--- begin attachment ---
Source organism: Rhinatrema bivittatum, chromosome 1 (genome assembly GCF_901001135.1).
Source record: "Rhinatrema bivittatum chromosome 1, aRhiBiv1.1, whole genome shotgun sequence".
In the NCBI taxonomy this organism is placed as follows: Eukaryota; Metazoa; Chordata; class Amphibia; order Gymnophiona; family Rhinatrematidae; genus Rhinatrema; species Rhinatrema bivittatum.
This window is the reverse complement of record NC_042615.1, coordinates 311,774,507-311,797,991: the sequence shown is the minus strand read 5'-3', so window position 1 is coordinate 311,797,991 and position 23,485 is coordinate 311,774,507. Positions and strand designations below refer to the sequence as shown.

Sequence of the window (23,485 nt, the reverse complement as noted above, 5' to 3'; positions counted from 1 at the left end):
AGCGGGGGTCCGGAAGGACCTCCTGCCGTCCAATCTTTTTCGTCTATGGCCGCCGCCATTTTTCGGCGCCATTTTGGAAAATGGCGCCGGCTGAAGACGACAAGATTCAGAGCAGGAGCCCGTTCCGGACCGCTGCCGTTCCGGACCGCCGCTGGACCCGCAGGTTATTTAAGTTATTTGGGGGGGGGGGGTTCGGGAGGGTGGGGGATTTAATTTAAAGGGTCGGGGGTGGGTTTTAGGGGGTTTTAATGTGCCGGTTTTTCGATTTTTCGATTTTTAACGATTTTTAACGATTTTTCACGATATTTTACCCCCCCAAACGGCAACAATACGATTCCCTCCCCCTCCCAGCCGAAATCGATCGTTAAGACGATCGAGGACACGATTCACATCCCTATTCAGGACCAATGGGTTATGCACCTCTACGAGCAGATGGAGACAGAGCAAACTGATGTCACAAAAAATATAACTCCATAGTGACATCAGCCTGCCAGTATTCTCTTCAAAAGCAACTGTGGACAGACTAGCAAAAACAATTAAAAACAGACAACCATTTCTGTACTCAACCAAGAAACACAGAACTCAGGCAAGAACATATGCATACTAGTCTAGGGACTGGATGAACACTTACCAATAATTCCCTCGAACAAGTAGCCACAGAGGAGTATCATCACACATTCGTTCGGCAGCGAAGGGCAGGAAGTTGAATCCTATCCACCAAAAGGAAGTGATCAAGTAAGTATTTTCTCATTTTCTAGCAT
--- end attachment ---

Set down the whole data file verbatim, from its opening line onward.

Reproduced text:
Source organism: Rhinatrema bivittatum, chromosome 1 (genome assembly GCF_901001135.1).
Source record: "Rhinatrema bivittatum chromosome 1, aRhiBiv1.1, whole genome shotgun sequence".
In the NCBI taxonomy this organism is placed as follows: Eukaryota; Metazoa; Chordata; class Amphibia; order Gymnophiona; family Rhinatrematidae; genus Rhinatrema; species Rhinatrema bivittatum.
This window is the reverse complement of record NC_042615.1, coordinates 311,774,507-311,797,991: the sequence shown is the minus strand read 5'-3', so window position 1 is coordinate 311,797,991 and position 23,485 is coordinate 311,774,507. Positions and strand designations below refer to the sequence as shown.

Sequence of the window (23,485 nt, the reverse complement as noted above, 5' to 3'; positions counted from 1 at the left end):
AGCGGGGGTCCGGAAGGACCTCCTGCCGTCCAATCTTTTTCGTCTATGGCCGCCGCCATTTTTCGGCGCCATTTTGGAAAATGGCGCCGGCTGAAGACGACAAGATTCAGAGCAGGAGCCCGTTCCGGACCGCTGCCGTTCCGGACCGCCGCTGGACCCGCAGGTTATTTAAGTTATTTGGGGGGGGGGGGTTCGGGAGGGTGGGGGATTTAATTTAAAGGGTCGGGGGTGGGTTTTAGGGGGTTTTAATGTGCCGGTTTTTCGATTTTTCGATTTTTAACGATTTTTAACGATTTTTCACGATATTTTACCCCCCCAAACGGCAACAATACGATTCCCTCCCCCTCCCAGCCGAAATCGATCGTTAAGACGATCGAGGACACGATTCACATCCCTATTCAGGACCAATGGGTTATGCACCTCTACGAGCAGATGGAGACAGAGCAAACTGATGTCACAAAAAATATAACTCCATAGTGACATCAGCCTGCCAGTATTCTCTTCAAAAGCAACTGTGGACAGACTAGCAAAAACAATTAAAAACAGACAACCATTTCTGTACTCAACCAAGAAACACAGAACTCAGGCAAGAACATATGCATACTAGTCTAGGGACTGGATGAACACTTACCAATAATTCCCTCGAACAAGTAGCCACAGAGGAGTATCATCACACATTCGTTCGGCAGCGAAGGGCAGGAAGTTGAATCCTATCCACCAAAAGGAAGTGATCAAGTAAGTATTTTCTCATTTTCTAGCAT